Monday, September 26, 2016

The Early Church Understanding of Eucharist as a Sacred Meal - Recommended Reading of New Book by Theologian Joseph Martos

"The Lord’s supper described in 1 Corinthians is best understood as a communal meal to which many people brought food. There is no indication that the so-called words of institution were spoken during the meal; rather, those words of Jesus are given as the rationale for the meal. The body of the Lord to which the text refers is more likely the local community than what was later called consecrated bread. • Jesus’ words over the bread and wine, as recounted in the synoptic gospels, cannot be used as proof texts for later Christian eucharistic beliefs because the copula “is” would not have been used in Aramaic. Likewise, the bread of life discourse in the fourth gospel can be interpreted symbolically, as Protestants have done since the Reformation. In other words, there is no reason to take these passages literally except in the interest of supporting later Catholic doctrines." (Joseph Martos, Deconstructing Sacramental Theology and  Reconstructing Catholic Ritual)

Mary Mother of Jesus Inclusive Catholic Community Celebrates Eucharist in Sarasota, Florida

This new scholarly book by theologian Joseph Martos presents a comprehensive study of the sacraments from the early church up to modern times. His recommendations for a more meaningful celebration of the sacraments by the people of God is both inspiring and geared to meet the needs of Catholics today who hunger for deep, spiritual , communal celebrations of the Christ Presence in our midst.
Bridget Mary Meehan ARCWP,

"Now comes Joseph Martos, a retired professor of philosophy and theology, with a new book that argues this: Nearly the whole of Catholic sacramental theology “is intellectually bankrupt.”
Deconstructing Sacramental Theology and Reconstructing Catholic Ritual says that in creating its sacramental theology over the centuries (especially through the work of the Scholastics), the church has misinterpreted scripture and patristic writing and wound up with doctrines in bad need of being pulled apart and put back together in ways that would be much more meaningful to the church today.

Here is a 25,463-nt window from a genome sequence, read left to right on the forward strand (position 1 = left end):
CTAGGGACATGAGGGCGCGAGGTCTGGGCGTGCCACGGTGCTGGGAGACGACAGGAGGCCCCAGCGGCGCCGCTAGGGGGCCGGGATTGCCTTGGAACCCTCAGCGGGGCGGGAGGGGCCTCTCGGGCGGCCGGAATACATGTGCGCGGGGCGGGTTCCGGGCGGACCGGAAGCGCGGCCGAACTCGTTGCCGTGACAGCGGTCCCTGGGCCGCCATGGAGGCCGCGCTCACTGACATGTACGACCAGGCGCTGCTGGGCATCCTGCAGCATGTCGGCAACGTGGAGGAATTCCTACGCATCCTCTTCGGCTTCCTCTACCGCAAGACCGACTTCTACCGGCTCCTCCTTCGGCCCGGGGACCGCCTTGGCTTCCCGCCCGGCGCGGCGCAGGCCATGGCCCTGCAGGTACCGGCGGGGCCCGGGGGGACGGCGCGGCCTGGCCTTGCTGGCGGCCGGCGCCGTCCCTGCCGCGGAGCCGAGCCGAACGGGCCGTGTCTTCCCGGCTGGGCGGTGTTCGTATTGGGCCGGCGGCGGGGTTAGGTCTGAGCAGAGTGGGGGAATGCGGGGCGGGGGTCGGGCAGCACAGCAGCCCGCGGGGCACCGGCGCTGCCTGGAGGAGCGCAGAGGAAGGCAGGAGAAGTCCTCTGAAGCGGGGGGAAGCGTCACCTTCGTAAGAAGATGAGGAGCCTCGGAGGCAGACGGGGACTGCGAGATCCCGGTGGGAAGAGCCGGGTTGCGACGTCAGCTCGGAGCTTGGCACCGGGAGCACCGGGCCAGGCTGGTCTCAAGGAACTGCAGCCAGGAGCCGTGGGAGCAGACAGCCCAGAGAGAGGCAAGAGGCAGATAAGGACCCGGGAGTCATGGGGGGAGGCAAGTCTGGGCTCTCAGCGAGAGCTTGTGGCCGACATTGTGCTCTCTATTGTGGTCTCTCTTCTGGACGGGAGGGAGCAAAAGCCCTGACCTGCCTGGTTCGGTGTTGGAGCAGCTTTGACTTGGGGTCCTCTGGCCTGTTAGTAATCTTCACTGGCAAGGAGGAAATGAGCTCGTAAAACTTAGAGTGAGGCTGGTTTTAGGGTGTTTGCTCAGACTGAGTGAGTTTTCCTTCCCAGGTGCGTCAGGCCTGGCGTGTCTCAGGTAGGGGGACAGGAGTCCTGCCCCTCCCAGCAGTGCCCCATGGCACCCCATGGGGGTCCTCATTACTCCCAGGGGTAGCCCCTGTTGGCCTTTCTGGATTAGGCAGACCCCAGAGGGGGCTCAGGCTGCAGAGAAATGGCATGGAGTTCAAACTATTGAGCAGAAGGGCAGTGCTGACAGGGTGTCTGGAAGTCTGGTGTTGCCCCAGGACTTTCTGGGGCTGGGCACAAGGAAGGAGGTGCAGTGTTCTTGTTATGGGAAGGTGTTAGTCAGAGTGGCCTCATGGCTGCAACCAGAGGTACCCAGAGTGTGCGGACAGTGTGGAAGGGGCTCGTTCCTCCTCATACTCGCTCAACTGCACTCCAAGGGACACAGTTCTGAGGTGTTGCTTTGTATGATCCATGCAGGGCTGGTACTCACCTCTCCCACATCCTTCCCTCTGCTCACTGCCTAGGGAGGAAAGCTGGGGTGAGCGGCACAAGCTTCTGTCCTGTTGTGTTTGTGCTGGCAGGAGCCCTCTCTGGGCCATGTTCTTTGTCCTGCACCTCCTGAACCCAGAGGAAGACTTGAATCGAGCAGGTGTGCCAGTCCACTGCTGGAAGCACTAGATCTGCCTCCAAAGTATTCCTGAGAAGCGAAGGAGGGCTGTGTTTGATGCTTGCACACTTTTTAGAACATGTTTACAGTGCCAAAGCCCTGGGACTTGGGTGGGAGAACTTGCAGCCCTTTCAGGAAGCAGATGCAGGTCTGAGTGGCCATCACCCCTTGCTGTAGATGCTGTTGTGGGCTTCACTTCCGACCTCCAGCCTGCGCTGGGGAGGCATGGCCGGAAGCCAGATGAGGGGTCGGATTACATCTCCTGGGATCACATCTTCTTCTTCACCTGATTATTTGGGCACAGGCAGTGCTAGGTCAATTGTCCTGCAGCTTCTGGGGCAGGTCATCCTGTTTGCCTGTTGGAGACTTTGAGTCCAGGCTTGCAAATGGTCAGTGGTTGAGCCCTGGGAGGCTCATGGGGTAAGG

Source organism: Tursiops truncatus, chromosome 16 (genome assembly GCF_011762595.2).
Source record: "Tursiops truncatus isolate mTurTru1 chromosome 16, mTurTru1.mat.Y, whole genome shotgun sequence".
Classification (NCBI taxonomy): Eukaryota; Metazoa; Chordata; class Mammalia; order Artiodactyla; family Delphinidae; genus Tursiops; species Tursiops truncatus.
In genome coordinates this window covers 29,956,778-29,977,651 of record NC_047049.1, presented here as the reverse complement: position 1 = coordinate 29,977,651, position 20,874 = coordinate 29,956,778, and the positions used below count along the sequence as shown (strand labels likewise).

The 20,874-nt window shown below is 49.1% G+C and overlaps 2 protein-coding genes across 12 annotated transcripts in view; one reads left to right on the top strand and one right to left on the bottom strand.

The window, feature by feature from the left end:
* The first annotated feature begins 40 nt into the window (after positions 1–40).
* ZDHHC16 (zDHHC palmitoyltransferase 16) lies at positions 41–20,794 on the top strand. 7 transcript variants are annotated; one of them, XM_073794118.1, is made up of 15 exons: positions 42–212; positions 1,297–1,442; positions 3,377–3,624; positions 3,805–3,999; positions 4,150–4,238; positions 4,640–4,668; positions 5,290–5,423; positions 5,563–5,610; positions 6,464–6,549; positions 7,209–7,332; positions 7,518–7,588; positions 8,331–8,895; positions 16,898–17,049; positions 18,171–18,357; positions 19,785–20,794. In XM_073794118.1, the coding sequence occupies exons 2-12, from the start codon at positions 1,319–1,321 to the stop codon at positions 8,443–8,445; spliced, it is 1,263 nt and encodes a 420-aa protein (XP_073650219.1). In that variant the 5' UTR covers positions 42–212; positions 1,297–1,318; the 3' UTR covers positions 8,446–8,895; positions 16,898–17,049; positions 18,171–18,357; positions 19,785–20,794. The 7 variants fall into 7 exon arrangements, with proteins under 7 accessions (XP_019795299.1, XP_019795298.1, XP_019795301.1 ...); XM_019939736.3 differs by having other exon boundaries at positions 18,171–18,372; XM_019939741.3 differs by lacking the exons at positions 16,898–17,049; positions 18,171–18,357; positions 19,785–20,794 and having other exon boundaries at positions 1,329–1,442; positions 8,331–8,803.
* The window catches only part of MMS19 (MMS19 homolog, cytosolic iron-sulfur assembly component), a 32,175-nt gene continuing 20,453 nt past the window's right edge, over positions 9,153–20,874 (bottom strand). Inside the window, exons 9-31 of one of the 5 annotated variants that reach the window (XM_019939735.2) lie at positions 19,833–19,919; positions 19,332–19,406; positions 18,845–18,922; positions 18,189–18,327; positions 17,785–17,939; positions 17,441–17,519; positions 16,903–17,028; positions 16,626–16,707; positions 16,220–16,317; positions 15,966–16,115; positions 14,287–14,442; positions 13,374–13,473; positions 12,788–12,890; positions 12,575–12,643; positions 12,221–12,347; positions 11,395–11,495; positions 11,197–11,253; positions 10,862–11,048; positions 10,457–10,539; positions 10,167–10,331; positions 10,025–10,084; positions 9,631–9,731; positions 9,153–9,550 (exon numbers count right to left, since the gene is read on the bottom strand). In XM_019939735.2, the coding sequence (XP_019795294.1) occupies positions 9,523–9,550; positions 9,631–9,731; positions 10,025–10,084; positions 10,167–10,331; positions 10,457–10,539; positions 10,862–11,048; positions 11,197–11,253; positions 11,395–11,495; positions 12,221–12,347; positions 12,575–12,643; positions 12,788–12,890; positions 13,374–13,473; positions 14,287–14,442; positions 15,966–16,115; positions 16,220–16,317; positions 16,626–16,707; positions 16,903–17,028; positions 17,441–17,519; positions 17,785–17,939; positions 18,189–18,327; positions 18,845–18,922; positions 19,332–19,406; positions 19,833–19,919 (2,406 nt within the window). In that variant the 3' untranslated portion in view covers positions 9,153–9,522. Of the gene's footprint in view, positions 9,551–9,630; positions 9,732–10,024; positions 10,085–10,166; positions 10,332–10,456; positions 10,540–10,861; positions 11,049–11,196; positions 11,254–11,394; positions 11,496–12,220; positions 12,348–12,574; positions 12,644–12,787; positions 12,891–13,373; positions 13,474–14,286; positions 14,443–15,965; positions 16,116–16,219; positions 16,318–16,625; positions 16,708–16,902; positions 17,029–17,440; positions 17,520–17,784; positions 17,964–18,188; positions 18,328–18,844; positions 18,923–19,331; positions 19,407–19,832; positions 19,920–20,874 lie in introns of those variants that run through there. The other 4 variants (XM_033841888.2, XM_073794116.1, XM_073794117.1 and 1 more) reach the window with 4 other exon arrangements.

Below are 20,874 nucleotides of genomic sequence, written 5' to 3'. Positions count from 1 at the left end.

Martos told me the following: “The question I try to ask, and which most scholars do not ask is: What in the author’s experience is the author trying to talk about when language is being used metaphorically? For example, I believe that ‘new life’ probably refers to a visibly new lifestyle rather than to an invisible injection of divine grace. … I think justification by faith refers to getting one's life straightened out by trusting in the teachings of Christ rather than to being seen as just in the eyes of God even though one is still a sinner, as Luther proposed. If ideas do not come from nowhere, what in Paul’s experience could he have been talking about when he spoke of being justified by faith?”
In the book, Martos adds this: “Although the Second Vatican Council opened a door to change, real change has not occurred because of the hierarchy’s belief that the way things looked in the thirteenth century is the way they still look -- or at least ought to look.”
Well, I’m not a Catholic theologian, nor am I meant to be one. So I’m not the right person to do a critical analysis of the author’s many arguments in this 300-page volume.
The reason I bring it to your attention is that I think all faith communities need challengers.
People who raise difficult questions, who question foundational assumptions -- especially if they do it in a constructive spirit and not out of anger or bitterness -- help faith communities remain vibrant and worth taking seriously..."
[Bill Tammeus, a Presbyterian elder and former award-winning Faith columnist for The Kansas City Star, writes the daily “Faith Matters” blog for The Star’s website and a column for The Presbyterian Outlook. His latest book is Jesus, Pope Francis and a Protestant Walk into a Bar: Lessons for the Christian ChurchE-mail him at]

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